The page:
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Sondheim’s BUNUEL No Longer In Development

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Jordan Catalano
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ljay889
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Not surprised Sondheim’s BUNUEL No Longer In Development but I wish we could at least hear the music that was completed. There would certainly be enough interest in this for a studio recording.
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PianoMann
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Terribly disappointing, especially considering how promising the concept sounded and how enthusiastic Sondheim once was about it. Fingers crossed we get to hear that Act 1 score some day, since it sounds like it was completed.

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JBroadway
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Brutal news! But frankly, I can't say I'm surprised. Throughout this show's development, I've managed to maintain a healthy "I'll believe it when I see it" attitude, and I'm sad to discover that it paid off. 

Also, I have slightly mixed feelings, because it's been quite a while since Sondheim has written a song that I've really loved. So I've had my doubts about whether his score would really be any good. But damn, I still would have loved to see it. 

I have some hope though: it seems to me that Sondheim's career has demonstrated a long history of revisions, alternate versions, piece-meal collaborations and editions, etc. It seems to me that while Sondheim may be a perfectionist in many ways, and while he may be a purist about certain things, he hasn't been shy about allowing other artist to make changes to his work (when he approves them). So I would hope that he allows for some contingency where we might see other artists fill in some of the gaps, so we can see some version of it performed someday. Likewise, I he has historically been been very open about sharing early, unfinished version of his songs. It might be difficult for him to apply that openness to his current work, but I imagine that someday these songs will see the light of day in some form or another - either from him, or by the permission of his future estate. And if/when they do, I think it will be in the spirit of his overall philosophy and approach to sharing his work.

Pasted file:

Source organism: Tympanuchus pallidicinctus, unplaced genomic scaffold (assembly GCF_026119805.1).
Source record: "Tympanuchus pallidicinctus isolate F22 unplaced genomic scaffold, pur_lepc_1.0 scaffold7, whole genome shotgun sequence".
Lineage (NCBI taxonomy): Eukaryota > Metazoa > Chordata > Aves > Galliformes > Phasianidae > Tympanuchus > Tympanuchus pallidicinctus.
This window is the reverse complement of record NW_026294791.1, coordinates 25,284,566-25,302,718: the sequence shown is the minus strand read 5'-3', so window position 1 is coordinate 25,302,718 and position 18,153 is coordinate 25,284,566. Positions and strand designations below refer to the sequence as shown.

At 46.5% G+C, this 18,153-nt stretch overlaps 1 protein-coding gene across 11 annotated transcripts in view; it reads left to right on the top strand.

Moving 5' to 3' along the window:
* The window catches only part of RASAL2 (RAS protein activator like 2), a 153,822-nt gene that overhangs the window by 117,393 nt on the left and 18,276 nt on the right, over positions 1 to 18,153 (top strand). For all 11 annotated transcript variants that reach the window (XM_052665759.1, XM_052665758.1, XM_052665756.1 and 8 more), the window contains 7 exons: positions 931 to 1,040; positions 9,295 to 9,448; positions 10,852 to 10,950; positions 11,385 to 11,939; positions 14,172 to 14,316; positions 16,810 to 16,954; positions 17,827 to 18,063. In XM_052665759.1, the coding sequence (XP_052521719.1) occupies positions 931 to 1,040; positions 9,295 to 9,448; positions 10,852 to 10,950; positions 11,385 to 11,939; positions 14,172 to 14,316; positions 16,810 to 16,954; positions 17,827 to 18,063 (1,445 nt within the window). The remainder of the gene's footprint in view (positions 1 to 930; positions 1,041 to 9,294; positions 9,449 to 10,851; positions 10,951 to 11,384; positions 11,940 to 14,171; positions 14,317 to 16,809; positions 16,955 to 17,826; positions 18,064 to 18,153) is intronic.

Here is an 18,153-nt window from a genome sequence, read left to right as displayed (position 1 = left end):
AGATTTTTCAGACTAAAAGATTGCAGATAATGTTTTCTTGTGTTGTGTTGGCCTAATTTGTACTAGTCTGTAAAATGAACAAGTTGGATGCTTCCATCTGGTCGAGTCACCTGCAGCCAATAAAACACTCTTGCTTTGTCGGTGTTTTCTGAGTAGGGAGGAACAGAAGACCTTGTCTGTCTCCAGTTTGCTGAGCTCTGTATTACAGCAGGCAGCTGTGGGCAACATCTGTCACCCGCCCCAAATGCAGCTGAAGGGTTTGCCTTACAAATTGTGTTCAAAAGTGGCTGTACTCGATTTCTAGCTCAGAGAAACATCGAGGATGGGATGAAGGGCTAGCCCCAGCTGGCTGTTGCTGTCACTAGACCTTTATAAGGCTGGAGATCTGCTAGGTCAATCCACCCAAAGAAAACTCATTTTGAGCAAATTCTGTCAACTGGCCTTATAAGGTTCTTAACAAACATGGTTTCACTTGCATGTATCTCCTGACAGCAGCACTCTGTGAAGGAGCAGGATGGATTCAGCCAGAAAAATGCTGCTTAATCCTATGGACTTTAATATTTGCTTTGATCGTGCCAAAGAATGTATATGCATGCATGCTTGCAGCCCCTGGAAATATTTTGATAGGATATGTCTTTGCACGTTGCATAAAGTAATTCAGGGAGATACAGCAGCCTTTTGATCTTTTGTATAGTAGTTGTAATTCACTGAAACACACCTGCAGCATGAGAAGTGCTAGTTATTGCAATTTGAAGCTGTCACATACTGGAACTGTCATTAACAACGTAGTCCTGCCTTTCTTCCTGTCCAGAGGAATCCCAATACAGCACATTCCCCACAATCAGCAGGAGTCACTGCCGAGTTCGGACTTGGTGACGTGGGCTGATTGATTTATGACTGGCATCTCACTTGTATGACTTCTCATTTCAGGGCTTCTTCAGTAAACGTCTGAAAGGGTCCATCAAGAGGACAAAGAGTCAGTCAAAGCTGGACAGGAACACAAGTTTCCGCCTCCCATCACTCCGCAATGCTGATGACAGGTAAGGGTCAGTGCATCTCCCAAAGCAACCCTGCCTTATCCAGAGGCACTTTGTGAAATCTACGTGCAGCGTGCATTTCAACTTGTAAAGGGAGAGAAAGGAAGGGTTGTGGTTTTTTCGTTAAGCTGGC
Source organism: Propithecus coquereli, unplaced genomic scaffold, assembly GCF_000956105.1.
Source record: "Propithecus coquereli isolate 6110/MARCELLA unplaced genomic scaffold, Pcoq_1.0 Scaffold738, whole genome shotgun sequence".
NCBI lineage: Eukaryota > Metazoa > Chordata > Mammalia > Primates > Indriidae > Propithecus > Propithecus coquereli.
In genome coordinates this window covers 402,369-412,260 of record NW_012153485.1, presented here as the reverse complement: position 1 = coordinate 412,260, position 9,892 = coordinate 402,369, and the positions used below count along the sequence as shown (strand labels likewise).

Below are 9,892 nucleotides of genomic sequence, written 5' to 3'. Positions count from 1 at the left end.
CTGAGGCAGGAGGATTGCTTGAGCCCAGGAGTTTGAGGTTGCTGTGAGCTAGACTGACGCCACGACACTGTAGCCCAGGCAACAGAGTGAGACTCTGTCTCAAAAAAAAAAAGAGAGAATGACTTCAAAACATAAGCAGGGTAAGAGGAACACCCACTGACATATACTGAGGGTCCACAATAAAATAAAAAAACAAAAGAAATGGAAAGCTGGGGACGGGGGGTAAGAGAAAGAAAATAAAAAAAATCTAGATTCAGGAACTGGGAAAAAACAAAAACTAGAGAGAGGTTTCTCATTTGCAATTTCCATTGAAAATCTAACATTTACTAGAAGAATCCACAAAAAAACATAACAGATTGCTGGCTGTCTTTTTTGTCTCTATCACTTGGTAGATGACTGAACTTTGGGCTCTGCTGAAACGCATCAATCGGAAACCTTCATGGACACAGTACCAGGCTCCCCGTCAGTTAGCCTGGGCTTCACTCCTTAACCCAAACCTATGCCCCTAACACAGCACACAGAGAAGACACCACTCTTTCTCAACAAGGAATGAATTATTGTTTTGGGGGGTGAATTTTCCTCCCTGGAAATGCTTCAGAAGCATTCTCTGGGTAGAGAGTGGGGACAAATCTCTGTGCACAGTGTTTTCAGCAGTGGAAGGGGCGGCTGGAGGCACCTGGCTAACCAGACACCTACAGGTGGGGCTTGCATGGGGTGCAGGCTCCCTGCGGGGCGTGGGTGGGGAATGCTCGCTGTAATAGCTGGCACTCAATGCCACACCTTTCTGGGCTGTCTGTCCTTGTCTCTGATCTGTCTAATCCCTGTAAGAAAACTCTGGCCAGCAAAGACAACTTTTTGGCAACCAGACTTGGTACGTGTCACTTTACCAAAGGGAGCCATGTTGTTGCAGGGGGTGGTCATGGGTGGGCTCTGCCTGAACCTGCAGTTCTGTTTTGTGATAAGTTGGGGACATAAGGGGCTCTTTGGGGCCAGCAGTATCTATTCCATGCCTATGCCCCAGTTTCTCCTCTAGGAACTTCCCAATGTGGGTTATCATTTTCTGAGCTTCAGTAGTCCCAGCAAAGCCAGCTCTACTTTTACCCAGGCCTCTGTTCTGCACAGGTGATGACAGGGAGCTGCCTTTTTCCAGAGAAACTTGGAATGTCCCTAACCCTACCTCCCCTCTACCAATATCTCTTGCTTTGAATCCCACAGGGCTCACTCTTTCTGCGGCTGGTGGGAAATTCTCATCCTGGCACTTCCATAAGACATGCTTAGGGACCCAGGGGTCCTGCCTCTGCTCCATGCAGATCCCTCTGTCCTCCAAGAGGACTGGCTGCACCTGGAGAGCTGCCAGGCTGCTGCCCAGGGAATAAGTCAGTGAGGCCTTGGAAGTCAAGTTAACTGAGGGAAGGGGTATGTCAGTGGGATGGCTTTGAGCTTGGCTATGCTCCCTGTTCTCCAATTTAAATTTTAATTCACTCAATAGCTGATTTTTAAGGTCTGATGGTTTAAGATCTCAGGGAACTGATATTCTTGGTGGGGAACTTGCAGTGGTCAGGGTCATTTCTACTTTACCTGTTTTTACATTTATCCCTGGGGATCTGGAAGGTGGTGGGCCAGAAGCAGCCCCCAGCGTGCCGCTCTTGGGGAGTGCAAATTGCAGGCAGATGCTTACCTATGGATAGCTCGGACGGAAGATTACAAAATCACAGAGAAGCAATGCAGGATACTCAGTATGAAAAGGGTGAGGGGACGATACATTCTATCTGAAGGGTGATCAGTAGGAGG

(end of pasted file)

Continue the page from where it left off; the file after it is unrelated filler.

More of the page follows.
EDIT: By the way, it's a little ironic that BroadwayWorld would mistakenly call this musical "BUNUEL" after they proudly published this "BroadwayWorld Exclusive" 

https://www.broadwayworld.com/article/BWW-Exclusive-Sondheim-Knocks-Riedels-Reporting-Says-His-New-Musical-Was-Never-Called-BUNUEL-20170426

As far as I'm aware, this is the last piece of information we got about the title (or lack thereof) of this show.

Updated On: 4/27/21 at 04:08 PM
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imeldasturn
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Yeah, count me I'm the disappointed but not surprised group. A couple of years ago he was talking at the National Theatre and said that the book for act 1 was almost finished and that he had written a handful of songs. I remember thinking that it wasn't much considering how long they had been working on it. Oh well, Sondheim's legacy is enormous but still I wish he had given us "more to see".
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binau
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I reflect on Sondheim speaking about working on Do I Hear a Waltz with Richard Rogers and how now as he has aged he has more empathy for the challenges of creating new music. I am guessing he just doesn’t have the motivation or ideas (or at least, satisfaction with the ideas) to finish the piece. So disappointing to hear but I suppose not shocking. I was secretly hoping he was working on it over the pandemic though.
"Rose in Gypsy was like going through therapy for me. Playing Rose helped me put a lot of emotions to bed. There was so much lacking in Rose and that's why she had to prove herself through her children. [interviewer]In ways that reminded you of your mom?[/interviewer]. Let's just say the role was very interesting for me. That one was the most interesting [I've ever played]" - Bernadette Peters (2018)
¿Macavity?
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I'm obviously not surprised. I am crushed though. As many do, I adore him and his work more than almost anything. As a younger theatre lover who has only been to NYC once, it would have meant more than the world to me to have had the privilege to see a new Sondheim musical. It was a fantasy I foolishly let myself become too comfortable in.

All that said, I fully respect the various potential reasons this project has been dropped. The man is 91 and lord knows he's given us more than enough beauty.
AnythingYouDo
Swing
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I'm disappointed, but not shocked after the report in May 2019 that Sondheim and Ives were no longer working on the project.